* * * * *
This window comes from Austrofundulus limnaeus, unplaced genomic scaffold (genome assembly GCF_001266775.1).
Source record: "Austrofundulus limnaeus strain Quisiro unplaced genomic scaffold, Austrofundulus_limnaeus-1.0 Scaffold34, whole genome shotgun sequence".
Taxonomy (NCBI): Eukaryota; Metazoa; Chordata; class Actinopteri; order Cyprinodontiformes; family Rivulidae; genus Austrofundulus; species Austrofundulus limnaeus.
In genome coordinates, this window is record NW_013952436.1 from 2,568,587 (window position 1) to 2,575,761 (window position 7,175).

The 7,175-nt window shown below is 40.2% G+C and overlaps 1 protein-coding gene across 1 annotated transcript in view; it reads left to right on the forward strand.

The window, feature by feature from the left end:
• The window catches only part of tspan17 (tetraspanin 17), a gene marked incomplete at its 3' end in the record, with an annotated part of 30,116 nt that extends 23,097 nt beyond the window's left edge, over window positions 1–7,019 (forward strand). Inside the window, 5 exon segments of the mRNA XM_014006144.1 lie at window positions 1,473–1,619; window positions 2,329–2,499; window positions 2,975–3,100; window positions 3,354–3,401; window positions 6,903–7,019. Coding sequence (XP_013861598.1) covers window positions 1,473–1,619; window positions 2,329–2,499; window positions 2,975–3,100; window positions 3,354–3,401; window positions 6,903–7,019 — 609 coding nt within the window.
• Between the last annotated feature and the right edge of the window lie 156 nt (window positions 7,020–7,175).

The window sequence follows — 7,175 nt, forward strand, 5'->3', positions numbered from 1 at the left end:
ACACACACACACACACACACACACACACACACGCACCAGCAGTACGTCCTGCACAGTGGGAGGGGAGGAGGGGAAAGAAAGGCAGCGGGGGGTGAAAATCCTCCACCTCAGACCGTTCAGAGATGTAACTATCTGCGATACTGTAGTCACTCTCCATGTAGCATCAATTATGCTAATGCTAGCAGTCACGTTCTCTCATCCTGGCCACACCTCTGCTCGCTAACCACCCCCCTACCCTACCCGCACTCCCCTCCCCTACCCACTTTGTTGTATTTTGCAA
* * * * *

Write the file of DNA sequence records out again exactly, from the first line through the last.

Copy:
This window comes from Austrofundulus limnaeus, unplaced genomic scaffold (genome assembly GCF_001266775.1).
Source record: "Austrofundulus limnaeus strain Quisiro unplaced genomic scaffold, Austrofundulus_limnaeus-1.0 Scaffold34, whole genome shotgun sequence".
Taxonomy (NCBI): Eukaryota; Metazoa; Chordata; class Actinopteri; order Cyprinodontiformes; family Rivulidae; genus Austrofundulus; species Austrofundulus limnaeus.
In genome coordinates, this window is record NW_013952436.1 from 2,568,587 (window position 1) to 2,575,761 (window position 7,175).

The 7,175-nt window shown below is 40.2% G+C and overlaps 1 protein-coding gene across 1 annotated transcript in view; it reads left to right on the forward strand.

The window, feature by feature from the left end:
• The window catches only part of tspan17 (tetraspanin 17), a gene marked incomplete at its 3' end in the record, with an annotated part of 30,116 nt that extends 23,097 nt beyond the window's left edge, over window positions 1–7,019 (forward strand). Inside the window, 5 exon segments of the mRNA XM_014006144.1 lie at window positions 1,473–1,619; window positions 2,329–2,499; window positions 2,975–3,100; window positions 3,354–3,401; window positions 6,903–7,019. Coding sequence (XP_013861598.1) covers window positions 1,473–1,619; window positions 2,329–2,499; window positions 2,975–3,100; window positions 3,354–3,401; window positions 6,903–7,019 — 609 coding nt within the window.
• Between the last annotated feature and the right edge of the window lie 156 nt (window positions 7,020–7,175).

The window sequence follows — 7,175 nt, forward strand, 5'->3', positions numbered from 1 at the left end:
ACACACACACACACACACACACACACACACACGCACCAGCAGTACGTCCTGCACAGTGGGAGGGGAGGAGGGGAAAGAAAGGCAGCGGGGGGTGAAAATCCTCCACCTCAGACCGTTCAGAGATGTAACTATCTGCGATACTGTAGTCACTCTCCATGTAGCATCAATTATGCTAATGCTAGCAGTCACGTTCTCTCATCCTGGCCACACCTCTGCTCGCTAACCACCCCCCTACCCTACCCGCACTCCCCTCCCCTACCCACTTTGTTGTATTTTGCAA